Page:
We are in an era of ever-changing tactics in football and you can look no further than Premier League full-backs to highlight this.
Here we will look at the various types of tactics being employed to get the most out of full-backs in England.
In teams playing 3-5-2 formations, the full-back has become a complete wide player. This is the case with Tottenham Hotspur, Chelsea and Arsenal in particular.
Why? Weaker sides double mark wingers and become hard to break down. A shift to wing-backs allows the players ahead to play more centrally, which in turn need to be marked in the middle.
This allows the wing-back to get at the opposition full-back in a one-on-one situation.
Fine exemplars of this are Danny Rose, Marcos Alonso and Hector Bellerin. There is a huge physical demand on this new type of wide player and rotation is needed.
Tottenham, who employ this tactic expertly, rotate on both sides seamlessly with Danny Rose and Kieran Trippier mixing with Ben Davies and Serge Aurier regularly for two slots.
Marcos Alonso provides Chelsea with balance and width down the left, which allows Eden Hazard a free role ahead of him. Chelsea can adopt a 3-5-2 or a 3-4-3 as a result.
Teams who play with a back four utilise their full-backs in different ways. Jose Mourinho sees his full-backs at Manchester United as a tool to unlock defences as well.
He plays wide players who cut in on their stronger foot, which makes space for the overlapping Antonio Valencia, Ashley Young and Luke Shaw.
Again, they are a viable outlet, which will allow more players freedom ahead to come into the middle.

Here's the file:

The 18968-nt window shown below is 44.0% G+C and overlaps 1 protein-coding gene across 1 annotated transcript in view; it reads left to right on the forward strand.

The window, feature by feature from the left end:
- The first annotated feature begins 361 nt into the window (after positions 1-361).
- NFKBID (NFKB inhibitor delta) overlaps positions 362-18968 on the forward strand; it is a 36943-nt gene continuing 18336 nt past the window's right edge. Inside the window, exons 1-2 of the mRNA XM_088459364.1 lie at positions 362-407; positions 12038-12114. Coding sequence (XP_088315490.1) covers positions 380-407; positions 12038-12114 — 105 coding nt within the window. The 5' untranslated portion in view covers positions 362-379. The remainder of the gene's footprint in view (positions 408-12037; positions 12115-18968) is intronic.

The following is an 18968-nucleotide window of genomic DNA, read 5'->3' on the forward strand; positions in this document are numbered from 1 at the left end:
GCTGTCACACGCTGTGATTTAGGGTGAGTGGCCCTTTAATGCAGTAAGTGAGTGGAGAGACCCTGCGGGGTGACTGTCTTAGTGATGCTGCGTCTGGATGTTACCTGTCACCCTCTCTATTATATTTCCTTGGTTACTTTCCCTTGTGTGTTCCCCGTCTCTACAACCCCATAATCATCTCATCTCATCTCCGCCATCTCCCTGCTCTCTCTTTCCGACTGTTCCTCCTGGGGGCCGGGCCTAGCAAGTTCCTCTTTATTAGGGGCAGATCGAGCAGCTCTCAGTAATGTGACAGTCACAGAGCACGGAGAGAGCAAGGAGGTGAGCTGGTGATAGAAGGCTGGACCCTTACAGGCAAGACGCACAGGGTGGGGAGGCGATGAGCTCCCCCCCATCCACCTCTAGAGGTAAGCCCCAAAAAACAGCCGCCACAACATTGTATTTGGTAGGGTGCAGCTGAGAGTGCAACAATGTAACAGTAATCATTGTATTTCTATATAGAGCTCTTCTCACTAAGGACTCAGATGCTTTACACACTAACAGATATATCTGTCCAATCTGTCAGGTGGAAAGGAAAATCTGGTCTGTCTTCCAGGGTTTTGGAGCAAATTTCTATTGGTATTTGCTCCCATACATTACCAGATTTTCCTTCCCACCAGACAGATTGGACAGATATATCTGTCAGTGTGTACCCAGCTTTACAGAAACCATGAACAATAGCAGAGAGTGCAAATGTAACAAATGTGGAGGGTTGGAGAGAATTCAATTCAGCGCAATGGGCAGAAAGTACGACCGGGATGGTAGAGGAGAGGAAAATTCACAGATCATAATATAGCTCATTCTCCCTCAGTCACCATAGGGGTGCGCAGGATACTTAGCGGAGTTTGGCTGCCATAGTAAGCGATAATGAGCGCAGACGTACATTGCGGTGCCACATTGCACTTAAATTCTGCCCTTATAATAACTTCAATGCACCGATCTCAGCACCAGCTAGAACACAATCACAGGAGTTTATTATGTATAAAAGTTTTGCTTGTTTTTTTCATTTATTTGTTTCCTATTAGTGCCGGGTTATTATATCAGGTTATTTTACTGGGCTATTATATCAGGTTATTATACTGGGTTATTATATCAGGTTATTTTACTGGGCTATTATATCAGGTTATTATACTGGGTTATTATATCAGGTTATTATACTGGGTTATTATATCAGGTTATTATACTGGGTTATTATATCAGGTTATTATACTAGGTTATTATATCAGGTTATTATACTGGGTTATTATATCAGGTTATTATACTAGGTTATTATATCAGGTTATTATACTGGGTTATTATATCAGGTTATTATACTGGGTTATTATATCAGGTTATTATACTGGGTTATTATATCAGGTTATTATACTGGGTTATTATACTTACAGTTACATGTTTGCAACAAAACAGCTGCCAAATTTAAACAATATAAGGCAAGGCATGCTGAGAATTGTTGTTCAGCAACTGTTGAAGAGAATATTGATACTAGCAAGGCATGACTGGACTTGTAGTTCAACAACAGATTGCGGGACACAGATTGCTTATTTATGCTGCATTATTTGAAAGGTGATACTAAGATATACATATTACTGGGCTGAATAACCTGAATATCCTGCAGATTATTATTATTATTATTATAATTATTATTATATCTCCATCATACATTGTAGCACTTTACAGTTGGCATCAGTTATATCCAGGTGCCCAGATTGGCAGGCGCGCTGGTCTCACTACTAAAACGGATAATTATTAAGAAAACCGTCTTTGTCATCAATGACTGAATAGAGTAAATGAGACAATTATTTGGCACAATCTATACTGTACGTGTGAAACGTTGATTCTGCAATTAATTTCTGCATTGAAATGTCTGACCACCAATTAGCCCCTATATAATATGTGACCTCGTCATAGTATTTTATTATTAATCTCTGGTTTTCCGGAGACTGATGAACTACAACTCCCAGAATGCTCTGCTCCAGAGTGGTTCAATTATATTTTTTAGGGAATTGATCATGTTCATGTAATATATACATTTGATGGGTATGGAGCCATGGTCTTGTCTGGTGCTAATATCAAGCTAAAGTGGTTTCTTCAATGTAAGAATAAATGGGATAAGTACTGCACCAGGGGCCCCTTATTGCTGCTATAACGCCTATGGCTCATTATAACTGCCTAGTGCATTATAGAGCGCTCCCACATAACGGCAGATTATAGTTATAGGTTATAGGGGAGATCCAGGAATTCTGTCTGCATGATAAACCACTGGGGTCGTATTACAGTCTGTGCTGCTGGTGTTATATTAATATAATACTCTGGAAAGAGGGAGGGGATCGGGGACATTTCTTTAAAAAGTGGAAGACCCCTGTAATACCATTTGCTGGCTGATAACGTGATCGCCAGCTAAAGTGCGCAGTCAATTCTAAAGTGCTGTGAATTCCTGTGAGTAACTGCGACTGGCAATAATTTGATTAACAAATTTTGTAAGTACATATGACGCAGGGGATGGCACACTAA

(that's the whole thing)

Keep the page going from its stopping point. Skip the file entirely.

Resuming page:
Andrew Robertson’s current form in this role for Liverpool epitomises the aim of managers employing this tactic.
These full-backs attack from deep are an ever-increasingly important part in the build-up play.
Even teams near the foot of the table are attempting to replicate this attacking standpoint with Allan Nyom of West Brom and Martin Ollson of Swansea further examples.
Antonio Valencia’s engine allows Manchester United to play wingers who cut inside as he overlaps providing constant width.
Pep Guardiola is a manager who continues to attempt to redefine football and he has sought to change the role of full-backs as well.
Last season, Match of the Day highlighted Manchester City’s approach and it is common to see their full-backs coming into central midfield positions when the team are attacking. This allows their wingers to hug the touchline and get at the opposition full-backs one-on-one.
You can see it this season with Fabian Delph and, more surprisingly, Kyle Walker not overlapping on the outside.
However, prior to his injury, Benjamin Mendy was often seen bombarding down the channel providing assists. Guardiola certainly has the tools for flexibility.
Despite possessing extreme athleticism, Guardiola often favours Kyle Walker moving into midfield rather than hugging the touchline when in possession.
With every change that takes place, there are often those who are the exception.
Look no further than 2015/16 title winners Leicester City. In Danny Simpson and Christian Fuchs, they have full-backs who have the sole purpose of defending and playing the ball quickly to attackers.
It is not uncommon to see Fuchs playing a ball down the channel for Jamie Vardy.
It is this simple and effective play which helped them conquer an evolving Premier League and they have stuck to this.
Newcastle United and Huddersfield Town are among others who prioritise defence first in this role as well.
Simpson prioritises defensive shape rather than overlapping and getting to the byline.
The role of the full-back will continue to evolve. Increased athleticism and new insights into breaking teams down will ensure a full-back will continue to be a vital cog in attacking play.
In 2013, Jamie Carragher told Gary Neville on Monday Night Football:
“No one wants to be a full-back as a kid. If you’re a full-back, you’re either a failed winger or a failed centre-back.”
The role has changed significantly since then, with many young players striving to become a modern-day full-back.
Diarmuid O’Neill, Pundit Arena